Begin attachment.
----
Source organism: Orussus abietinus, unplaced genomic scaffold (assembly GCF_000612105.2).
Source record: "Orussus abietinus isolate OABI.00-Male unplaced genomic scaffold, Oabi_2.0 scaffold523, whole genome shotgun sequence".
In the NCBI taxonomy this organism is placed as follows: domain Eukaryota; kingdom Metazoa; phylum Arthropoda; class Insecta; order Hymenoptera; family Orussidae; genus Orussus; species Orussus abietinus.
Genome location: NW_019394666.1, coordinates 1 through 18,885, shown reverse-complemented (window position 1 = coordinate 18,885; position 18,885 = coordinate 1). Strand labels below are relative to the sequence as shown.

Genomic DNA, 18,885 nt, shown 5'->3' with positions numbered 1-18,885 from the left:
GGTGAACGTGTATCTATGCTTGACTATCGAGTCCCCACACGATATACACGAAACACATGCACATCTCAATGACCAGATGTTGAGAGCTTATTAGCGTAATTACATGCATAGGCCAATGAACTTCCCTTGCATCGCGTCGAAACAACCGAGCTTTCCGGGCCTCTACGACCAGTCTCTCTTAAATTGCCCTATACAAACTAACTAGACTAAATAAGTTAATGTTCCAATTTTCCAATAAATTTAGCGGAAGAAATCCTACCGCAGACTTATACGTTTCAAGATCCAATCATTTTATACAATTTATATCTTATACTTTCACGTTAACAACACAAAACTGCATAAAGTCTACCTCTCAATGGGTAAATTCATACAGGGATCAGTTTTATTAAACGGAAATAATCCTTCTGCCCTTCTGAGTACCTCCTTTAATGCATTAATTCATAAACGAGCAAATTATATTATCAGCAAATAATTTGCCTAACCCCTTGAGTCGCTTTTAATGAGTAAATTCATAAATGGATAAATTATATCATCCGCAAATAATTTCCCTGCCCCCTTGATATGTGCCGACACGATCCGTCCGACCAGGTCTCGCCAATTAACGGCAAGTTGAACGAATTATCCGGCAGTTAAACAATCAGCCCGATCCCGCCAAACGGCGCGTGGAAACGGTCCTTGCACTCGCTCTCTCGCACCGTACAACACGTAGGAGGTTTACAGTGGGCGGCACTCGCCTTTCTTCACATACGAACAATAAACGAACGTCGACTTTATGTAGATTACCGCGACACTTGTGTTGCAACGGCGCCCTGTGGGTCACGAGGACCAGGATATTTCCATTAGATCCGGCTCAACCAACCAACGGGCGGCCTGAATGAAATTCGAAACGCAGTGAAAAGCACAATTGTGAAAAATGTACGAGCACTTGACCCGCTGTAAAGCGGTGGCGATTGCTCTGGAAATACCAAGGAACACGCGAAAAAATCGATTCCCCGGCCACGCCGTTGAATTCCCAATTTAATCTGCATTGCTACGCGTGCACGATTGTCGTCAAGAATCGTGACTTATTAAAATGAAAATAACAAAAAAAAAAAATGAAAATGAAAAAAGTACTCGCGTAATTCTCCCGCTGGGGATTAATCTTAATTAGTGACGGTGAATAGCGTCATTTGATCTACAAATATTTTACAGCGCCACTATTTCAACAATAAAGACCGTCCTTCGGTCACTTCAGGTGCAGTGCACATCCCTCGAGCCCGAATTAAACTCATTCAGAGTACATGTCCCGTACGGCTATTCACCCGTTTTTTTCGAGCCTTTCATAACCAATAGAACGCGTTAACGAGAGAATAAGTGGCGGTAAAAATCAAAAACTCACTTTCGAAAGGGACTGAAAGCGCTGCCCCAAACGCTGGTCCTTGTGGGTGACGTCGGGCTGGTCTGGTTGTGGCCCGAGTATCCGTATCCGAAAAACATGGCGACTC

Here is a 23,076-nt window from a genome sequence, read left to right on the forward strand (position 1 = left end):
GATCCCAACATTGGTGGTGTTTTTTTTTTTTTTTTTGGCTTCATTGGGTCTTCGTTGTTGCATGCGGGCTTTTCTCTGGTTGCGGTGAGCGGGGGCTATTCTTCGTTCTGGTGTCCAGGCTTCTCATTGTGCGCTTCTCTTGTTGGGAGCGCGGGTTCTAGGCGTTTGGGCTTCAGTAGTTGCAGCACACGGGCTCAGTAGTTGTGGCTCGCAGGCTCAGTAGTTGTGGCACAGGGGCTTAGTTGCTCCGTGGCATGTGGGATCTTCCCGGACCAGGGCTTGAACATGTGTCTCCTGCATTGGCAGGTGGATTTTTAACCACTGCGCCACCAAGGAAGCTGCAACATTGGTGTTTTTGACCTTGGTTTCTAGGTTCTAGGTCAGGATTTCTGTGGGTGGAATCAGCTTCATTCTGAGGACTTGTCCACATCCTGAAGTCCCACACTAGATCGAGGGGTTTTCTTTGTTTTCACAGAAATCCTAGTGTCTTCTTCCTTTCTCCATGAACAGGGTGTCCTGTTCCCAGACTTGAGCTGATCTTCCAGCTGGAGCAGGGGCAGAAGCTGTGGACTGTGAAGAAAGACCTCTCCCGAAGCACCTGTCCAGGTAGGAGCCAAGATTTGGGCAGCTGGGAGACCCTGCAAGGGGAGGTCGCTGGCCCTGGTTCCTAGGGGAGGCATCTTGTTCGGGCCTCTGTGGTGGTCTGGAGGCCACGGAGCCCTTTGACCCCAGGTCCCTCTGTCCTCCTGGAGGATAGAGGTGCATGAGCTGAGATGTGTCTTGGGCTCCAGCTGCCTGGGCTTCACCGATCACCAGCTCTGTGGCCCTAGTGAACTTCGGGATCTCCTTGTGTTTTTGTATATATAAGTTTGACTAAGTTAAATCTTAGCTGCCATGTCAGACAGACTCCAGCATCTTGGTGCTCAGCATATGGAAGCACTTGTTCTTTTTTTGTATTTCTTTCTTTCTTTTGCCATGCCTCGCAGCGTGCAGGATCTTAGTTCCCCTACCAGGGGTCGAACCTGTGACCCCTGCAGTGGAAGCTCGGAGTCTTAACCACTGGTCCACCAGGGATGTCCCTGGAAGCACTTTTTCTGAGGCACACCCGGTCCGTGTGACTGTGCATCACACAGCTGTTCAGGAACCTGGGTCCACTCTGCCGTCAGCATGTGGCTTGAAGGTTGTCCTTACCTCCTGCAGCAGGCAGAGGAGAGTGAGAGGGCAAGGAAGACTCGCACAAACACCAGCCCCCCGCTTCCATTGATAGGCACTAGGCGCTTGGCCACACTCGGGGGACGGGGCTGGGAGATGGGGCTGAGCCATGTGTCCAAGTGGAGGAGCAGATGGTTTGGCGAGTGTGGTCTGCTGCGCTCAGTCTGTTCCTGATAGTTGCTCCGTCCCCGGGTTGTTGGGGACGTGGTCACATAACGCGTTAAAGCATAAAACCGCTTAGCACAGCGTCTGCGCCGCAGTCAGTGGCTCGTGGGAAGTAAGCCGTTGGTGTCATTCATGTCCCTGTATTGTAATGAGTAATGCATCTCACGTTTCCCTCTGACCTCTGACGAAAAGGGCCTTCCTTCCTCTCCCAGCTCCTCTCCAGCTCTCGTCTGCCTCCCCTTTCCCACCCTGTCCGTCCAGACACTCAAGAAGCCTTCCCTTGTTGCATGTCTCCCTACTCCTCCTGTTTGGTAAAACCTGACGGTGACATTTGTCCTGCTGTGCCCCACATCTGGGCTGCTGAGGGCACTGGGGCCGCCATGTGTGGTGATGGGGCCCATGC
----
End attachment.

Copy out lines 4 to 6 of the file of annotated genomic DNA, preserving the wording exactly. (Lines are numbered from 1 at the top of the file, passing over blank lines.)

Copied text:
Genome location: NW_019394666.1, coordinates 1 through 18,885, shown reverse-complemented (window position 1 = coordinate 18,885; position 18,885 = coordinate 1). Strand labels below are relative to the sequence as shown.

Genomic DNA, 18,885 nt, shown 5'->3' with positions numbered 1-18,885 from the left:
GGTGAACGTGTATCTATGCTTGACTATCGAGTCCCCACACGATATACACGAAACACATGCACATCTCAATGACCAGATGTTGAGAGCTTATTAGCGTAATTACATGCATAGGCCAATGAACTTCCCTTGCATCGCGTCGAAACAACCGAGCTTTCCGGGCCTCTACGACCAGTCTCTCTTAAATTGCCCTATACAAACTAACTAGACTAAATAAGTTAATGTTCCAATTTTCCAATAAATTTAGCGGAAGAAATCCTACCGCAGACTTATACGTTTCAAGATCCAATCATTTTATACAATTTATATCTTATACTTTCACGTTAACAACACAAAACTGCATAAAGTCTACCTCTCAATGGGTAAATTCATACAGGGATCAGTTTTATTAAACGGAAATAATCCTTCTGCCCTTCTGAGTACCTCCTTTAATGCATTAATTCATAAACGAGCAAATTATATTATCAGCAAATAATTTGCCTAACCCCTTGAGTCGCTTTTAATGAGTAAATTCATAAATGGATAAATTATATCATCCGCAAATAATTTCCCTGCCCCCTTGATATGTGCCGACACGATCCGTCCGACCAGGTCTCGCCAATTAACGGCAAGTTGAACGAATTATCCGGCAGTTAAACAATCAGCCCGATCCCGCCAAACGGCGCGTGGAAACGGTCCTTGCACTCGCTCTCTCGCACCGTACAACACGTAGGAGGTTTACAGTGGGCGGCACTCGCCTTTCTTCACATACGAACAATAAACGAACGTCGACTTTATGTAGATTACCGCGACACTTGTGTTGCAACGGCGCCCTGTGGGTCACGAGGACCAGGATATTTCCATTAGATCCGGCTCAACCAACCAACGGGCGGCCTGAATGAAATTCGAAACGCAGTGAAAAGCACAATTGTGAAAAATGTACGAGCACTTGACCCGCTGTAAAGCGGTGGCGATTGCTCTGGAAATACCAAGGAACACGCGAAAAAATCGATTCCCCGGCCACGCCGTTGAATTCCCAATTTAATCTGCATTGCTACGCGTGCACGATTGTCGTCAAGAATCGTGACTTATTAAAATGAAAATAACAAAAAAAAAAAATGAAAATGAAAAAAGTACTCGCGTAATTCTCCCGCTGGGGATTAATCTTAATTAGTGACGGTGAATAGCGTCATTTGATCTACAAATATTTTACAGCGCCACTATTTCAACAATAAAGACCGTCCTTCGGTCACTTCAGGTGCAGTGCACATCCCTCGAGCCCGAATTAAACTCATTCAGAGTACATGTCCCGTACGGCTATTCACCCGTTTTTTTCGAGCCTTTCATAACCAATAGAACGCGTTAACGAGAGAATAAGTGGCGGTAAAAATCAAAAACTCACTTTCGAAAGGGACTGAAAGCGCTGCCCCAAACGCTGGTCCTTGTGGGTGACGTCGGGCTGGTCTGGTTGTGGCCCGAGTATCCGTATCCGAAAAACATGGCGACTC